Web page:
PHOTO COURTESY OF FRED WOODWARD.
Daniel Riley’s debut novel, Fly Me (Little Brown), is a stunning and dangerous ride set in the skies of 1972. Suzy Whitman and her older sister have moved out to Sela del Mar, a sleepy California beach town, to become a stewardesses. At first, Suzy is half-seduced by, half-suspicious of her new life and a job that promises adventure, but is also stifling in its exploitation of her gender. But Suzy—a race car driver and recent college graduate—is not your typical “stew” and Sela del Mar’s sunny façade hides a darker side. Stuck between escaping her past and not knowing her future, Suzy becomes in involved in drug smuggling, with risky runs made more so by the threat of skyjackings.
Throughout Fly Me, Riley paints a seductive and psychologically intense picture of the times, combining political change, sex, drugs, and a painful coming of age with the idyllic backdrop of a Pacific paradise. We spoke with the author about the complicated lure of California beaches, anxiety of dislocation, skyjackings, and the feeling of freedom flying gives us all.
ROYAL YOUNG: California, 1972. Playboy is moving out there, so is Jim Jones. There’s skateboarding and surfing. Where did that world come from for you? What’s the fascination?
DANIEL RILEY: I was born in 1986 in Southern California, so my beach towns are very ’90s and early 2000s, but my mom and her sisters grew up in Manhattan Beach during that time. For my parents and their generation, there was a different energy and heat. As a kid, I thought that’s when all the stories happened. When I started thinking about this book about two sisters and the airline industry—flight attendants and skyjacking—I thought I could yoke these two things together. So much of that detail still hangs in the air. There’s been a lot of change, but the social contract when you move there is that you want that feeling. It’s like an Instagram filter. The town Sela del Mar in the book is a lot of beach towns from Santa Barbara down to San Diego. I wanted to get under the layers of familiarity with Southern California to get at the psychology that animates both insiders and outsiders. What a place can do to somebody’s brain if you’re born there and told it’s heaven on Earth and there’s no reason to ever leave, or if you’re an outsider being fed that line and either totally believe it or are deeply resistant to that spell.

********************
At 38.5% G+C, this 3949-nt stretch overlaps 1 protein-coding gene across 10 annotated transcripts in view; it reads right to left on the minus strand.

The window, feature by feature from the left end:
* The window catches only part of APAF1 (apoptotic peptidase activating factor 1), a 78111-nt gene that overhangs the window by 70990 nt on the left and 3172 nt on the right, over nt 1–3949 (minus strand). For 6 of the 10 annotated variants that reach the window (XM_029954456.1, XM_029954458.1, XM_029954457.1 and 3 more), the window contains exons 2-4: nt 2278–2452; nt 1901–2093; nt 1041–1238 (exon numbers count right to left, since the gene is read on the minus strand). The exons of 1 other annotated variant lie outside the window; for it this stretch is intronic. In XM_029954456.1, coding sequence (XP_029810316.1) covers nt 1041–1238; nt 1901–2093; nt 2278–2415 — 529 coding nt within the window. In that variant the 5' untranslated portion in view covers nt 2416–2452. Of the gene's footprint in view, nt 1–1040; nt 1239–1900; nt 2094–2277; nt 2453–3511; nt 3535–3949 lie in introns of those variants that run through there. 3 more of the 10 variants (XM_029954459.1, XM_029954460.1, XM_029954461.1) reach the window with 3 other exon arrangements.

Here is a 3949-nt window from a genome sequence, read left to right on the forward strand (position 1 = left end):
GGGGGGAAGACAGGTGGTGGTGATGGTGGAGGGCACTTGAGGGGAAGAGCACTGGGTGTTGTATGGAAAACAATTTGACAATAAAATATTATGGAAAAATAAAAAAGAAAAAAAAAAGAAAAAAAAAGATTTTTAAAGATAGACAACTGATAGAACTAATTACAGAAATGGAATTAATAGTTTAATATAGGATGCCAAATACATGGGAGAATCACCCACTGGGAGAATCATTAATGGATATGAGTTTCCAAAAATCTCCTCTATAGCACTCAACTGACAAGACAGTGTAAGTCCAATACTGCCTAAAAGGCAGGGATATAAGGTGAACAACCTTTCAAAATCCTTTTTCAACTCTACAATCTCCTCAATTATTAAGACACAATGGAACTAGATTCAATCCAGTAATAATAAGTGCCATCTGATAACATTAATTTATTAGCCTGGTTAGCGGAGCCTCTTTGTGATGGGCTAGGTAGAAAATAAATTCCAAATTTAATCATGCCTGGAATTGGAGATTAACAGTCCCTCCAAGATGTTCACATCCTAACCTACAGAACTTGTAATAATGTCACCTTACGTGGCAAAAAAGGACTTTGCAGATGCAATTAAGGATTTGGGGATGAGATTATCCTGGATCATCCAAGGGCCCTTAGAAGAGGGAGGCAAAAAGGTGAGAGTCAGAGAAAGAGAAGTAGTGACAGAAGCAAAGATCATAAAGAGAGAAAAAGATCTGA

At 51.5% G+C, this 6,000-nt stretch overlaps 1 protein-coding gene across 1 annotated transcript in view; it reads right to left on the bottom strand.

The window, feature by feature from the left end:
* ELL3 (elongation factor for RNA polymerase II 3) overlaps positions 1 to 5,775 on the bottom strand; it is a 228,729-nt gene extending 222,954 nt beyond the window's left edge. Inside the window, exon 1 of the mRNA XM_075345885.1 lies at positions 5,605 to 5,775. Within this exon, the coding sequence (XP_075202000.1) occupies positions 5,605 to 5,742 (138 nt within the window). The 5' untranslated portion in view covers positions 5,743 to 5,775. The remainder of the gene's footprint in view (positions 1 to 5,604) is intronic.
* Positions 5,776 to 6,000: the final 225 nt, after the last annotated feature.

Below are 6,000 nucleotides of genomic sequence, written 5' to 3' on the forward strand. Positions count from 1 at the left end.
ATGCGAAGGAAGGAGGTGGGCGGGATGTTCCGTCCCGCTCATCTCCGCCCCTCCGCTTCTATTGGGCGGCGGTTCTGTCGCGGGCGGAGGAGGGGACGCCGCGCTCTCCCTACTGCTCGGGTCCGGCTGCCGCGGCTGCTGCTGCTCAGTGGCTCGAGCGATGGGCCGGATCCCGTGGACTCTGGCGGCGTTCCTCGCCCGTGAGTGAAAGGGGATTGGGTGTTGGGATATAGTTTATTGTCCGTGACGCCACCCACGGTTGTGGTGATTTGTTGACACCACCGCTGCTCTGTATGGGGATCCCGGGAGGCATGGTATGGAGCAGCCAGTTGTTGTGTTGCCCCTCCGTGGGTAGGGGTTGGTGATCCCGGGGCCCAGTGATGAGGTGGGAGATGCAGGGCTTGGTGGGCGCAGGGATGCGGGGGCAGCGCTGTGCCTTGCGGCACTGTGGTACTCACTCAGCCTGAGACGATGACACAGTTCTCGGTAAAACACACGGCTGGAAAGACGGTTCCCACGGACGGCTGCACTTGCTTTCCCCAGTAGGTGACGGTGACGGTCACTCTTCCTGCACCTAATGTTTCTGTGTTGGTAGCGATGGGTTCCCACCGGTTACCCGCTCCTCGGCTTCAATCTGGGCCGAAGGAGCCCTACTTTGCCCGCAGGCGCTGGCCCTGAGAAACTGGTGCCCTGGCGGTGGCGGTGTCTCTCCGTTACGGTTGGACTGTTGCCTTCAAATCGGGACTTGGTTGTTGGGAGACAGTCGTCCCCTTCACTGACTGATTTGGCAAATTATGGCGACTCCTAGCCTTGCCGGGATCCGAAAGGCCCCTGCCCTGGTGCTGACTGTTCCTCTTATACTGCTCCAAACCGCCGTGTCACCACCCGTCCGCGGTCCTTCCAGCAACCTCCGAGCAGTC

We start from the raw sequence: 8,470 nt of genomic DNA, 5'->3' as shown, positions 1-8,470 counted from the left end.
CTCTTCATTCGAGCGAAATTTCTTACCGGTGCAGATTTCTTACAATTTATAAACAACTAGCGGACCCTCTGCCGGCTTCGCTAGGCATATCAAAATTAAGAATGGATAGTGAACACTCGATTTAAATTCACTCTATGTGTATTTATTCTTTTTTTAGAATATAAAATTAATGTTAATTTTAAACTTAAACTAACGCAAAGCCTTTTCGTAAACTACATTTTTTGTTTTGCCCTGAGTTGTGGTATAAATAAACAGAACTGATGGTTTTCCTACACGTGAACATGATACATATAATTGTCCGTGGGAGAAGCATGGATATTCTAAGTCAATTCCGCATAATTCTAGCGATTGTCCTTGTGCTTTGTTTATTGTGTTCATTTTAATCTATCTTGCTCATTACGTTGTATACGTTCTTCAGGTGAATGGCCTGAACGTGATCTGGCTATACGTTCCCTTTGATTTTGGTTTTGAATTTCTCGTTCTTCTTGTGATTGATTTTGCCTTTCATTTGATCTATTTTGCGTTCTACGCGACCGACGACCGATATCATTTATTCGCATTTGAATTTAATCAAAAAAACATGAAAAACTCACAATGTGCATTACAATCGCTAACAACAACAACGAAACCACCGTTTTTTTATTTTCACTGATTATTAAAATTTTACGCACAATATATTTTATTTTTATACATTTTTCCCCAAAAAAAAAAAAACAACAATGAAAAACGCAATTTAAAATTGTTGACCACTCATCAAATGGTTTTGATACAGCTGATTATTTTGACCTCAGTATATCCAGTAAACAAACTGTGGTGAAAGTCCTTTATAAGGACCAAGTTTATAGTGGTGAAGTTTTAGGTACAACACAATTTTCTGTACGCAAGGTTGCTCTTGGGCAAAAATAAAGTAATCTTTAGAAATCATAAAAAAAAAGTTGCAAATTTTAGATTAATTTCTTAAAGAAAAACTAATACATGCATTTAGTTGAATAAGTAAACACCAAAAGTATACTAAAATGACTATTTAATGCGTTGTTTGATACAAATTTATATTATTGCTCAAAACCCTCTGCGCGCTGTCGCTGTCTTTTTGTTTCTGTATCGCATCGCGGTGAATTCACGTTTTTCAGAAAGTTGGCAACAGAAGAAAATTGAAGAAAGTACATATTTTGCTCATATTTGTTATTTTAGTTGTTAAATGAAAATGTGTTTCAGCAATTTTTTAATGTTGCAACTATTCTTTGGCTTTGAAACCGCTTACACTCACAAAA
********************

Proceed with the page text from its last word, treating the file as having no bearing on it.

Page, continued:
YOUNG: Culturally, we’ve bought into the idea of little pieces of heaven where nothing really happens and every day is sunny. Even if that was the case, which I don’t think it is, what does that do to you?
RILEY: Right. I think it’s less the case now, of feeling like you’re at a giant remove from places where things happen. There’s a weird and deliberately and strange way news works in the book, where major events happen through this gauze. Like in Sela del Mar in the book, you get a free drink if you can prove you didn’t vote on election day. Life happens elsewhere. The town can suck you in. These airplanes allow you to burst out of that.